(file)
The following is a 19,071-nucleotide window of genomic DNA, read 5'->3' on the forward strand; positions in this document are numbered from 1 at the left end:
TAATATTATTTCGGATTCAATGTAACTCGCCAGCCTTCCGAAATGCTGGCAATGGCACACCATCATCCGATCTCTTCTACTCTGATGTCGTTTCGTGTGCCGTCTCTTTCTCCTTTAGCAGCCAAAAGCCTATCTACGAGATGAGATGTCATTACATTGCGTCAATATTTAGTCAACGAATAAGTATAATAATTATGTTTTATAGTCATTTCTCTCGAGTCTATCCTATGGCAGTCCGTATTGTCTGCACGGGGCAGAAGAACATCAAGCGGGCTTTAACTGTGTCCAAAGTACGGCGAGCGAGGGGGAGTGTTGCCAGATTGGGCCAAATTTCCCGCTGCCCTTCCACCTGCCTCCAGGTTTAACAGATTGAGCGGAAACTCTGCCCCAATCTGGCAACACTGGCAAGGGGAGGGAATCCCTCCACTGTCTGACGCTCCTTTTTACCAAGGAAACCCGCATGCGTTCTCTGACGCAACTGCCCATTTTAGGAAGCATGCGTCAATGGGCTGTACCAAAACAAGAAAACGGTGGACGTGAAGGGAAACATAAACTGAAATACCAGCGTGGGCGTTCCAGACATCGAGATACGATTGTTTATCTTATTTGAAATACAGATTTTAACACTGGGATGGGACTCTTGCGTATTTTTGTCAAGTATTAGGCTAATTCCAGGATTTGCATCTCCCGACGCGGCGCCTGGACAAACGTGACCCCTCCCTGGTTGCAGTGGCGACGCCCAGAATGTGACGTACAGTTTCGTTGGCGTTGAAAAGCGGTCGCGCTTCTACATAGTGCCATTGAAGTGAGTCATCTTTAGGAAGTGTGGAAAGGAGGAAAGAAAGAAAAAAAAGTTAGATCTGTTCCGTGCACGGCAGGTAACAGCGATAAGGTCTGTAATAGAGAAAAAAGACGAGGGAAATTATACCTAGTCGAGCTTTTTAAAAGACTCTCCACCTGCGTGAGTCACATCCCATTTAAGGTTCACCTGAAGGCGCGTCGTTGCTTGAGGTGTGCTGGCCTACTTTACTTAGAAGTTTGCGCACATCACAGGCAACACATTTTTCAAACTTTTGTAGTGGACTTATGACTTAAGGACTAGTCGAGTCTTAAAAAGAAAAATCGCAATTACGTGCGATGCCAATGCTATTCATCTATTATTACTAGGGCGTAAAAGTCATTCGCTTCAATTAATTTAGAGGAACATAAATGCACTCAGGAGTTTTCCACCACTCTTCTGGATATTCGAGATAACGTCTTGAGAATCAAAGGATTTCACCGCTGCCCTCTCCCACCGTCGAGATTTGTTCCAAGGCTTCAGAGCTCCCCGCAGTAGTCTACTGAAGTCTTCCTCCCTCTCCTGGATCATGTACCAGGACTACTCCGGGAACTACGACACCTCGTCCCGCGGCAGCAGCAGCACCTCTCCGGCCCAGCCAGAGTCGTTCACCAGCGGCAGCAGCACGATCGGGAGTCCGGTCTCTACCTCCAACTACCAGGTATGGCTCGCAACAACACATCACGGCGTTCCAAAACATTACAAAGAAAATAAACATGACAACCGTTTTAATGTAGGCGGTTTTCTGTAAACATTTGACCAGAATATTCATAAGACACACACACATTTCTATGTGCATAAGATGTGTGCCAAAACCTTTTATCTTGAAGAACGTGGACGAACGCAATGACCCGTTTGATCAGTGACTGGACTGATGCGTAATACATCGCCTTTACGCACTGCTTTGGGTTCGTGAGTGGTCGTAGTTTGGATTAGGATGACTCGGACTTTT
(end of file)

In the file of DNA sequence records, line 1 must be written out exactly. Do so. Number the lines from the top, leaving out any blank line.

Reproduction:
The following is a 19,071-nucleotide window of genomic DNA, read 5'->3' on the forward strand; positions in this document are numbered from 1 at the left end: